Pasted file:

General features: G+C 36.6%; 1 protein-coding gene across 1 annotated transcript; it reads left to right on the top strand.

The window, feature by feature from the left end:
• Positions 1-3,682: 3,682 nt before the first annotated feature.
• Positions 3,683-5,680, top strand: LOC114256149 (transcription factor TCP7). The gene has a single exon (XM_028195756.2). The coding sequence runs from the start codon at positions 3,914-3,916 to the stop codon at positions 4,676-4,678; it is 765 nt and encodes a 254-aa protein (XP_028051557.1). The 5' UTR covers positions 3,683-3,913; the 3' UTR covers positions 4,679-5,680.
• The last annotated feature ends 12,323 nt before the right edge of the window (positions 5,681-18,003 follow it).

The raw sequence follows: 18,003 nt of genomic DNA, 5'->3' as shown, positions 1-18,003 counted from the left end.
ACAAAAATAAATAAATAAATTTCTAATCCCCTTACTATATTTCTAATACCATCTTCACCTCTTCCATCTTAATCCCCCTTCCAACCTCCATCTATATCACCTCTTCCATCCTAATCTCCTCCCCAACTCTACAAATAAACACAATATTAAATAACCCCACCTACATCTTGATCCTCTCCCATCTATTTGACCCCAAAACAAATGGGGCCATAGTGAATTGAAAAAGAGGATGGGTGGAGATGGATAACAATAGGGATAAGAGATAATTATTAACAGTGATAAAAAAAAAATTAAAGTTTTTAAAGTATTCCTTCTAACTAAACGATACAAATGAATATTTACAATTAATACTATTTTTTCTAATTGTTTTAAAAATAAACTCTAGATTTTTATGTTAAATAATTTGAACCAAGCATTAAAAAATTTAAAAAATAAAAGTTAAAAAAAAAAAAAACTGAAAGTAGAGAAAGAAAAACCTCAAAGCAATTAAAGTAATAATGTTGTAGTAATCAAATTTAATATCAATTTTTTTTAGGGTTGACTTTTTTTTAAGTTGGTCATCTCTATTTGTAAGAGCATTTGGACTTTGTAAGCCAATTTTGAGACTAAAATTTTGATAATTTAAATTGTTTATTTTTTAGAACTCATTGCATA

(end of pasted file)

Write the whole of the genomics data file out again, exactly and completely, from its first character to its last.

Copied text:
General features: G+C 36.6%; 1 protein-coding gene across 1 annotated transcript; it reads left to right on the top strand.

The window, feature by feature from the left end:
• Positions 1-3,682: 3,682 nt before the first annotated feature.
• Positions 3,683-5,680, top strand: LOC114256149 (transcription factor TCP7). The gene has a single exon (XM_028195756.2). The coding sequence runs from the start codon at positions 3,914-3,916 to the stop codon at positions 4,676-4,678; it is 765 nt and encodes a 254-aa protein (XP_028051557.1). The 5' UTR covers positions 3,683-3,913; the 3' UTR covers positions 4,679-5,680.
• The last annotated feature ends 12,323 nt before the right edge of the window (positions 5,681-18,003 follow it).

The raw sequence follows: 18,003 nt of genomic DNA, 5'->3' as shown, positions 1-18,003 counted from the left end.
ACAAAAATAAATAAATAAATTTCTAATCCCCTTACTATATTTCTAATACCATCTTCACCTCTTCCATCTTAATCCCCCTTCCAACCTCCATCTATATCACCTCTTCCATCCTAATCTCCTCCCCAACTCTACAAATAAACACAATATTAAATAACCCCACCTACATCTTGATCCTCTCCCATCTATTTGACCCCAAAACAAATGGGGCCATAGTGAATTGAAAAAGAGGATGGGTGGAGATGGATAACAATAGGGATAAGAGATAATTATTAACAGTGATAAAAAAAAAATTAAAGTTTTTAAAGTATTCCTTCTAACTAAACGATACAAATGAATATTTACAATTAATACTATTTTTTCTAATTGTTTTAAAAATAAACTCTAGATTTTTATGTTAAATAATTTGAACCAAGCATTAAAAAATTTAAAAAATAAAAGTTAAAAAAAAAAAAAACTGAAAGTAGAGAAAGAAAAACCTCAAAGCAATTAAAGTAATAATGTTGTAGTAATCAAATTTAATATCAATTTTTTTTAGGGTTGACTTTTTTTTAAGTTGGTCATCTCTATTTGTAAGAGCATTTGGACTTTGTAAGCCAATTTTGAGACTAAAATTTTGATAATTTAAATTGTTTATTTTTTAGAACTCATTGCATA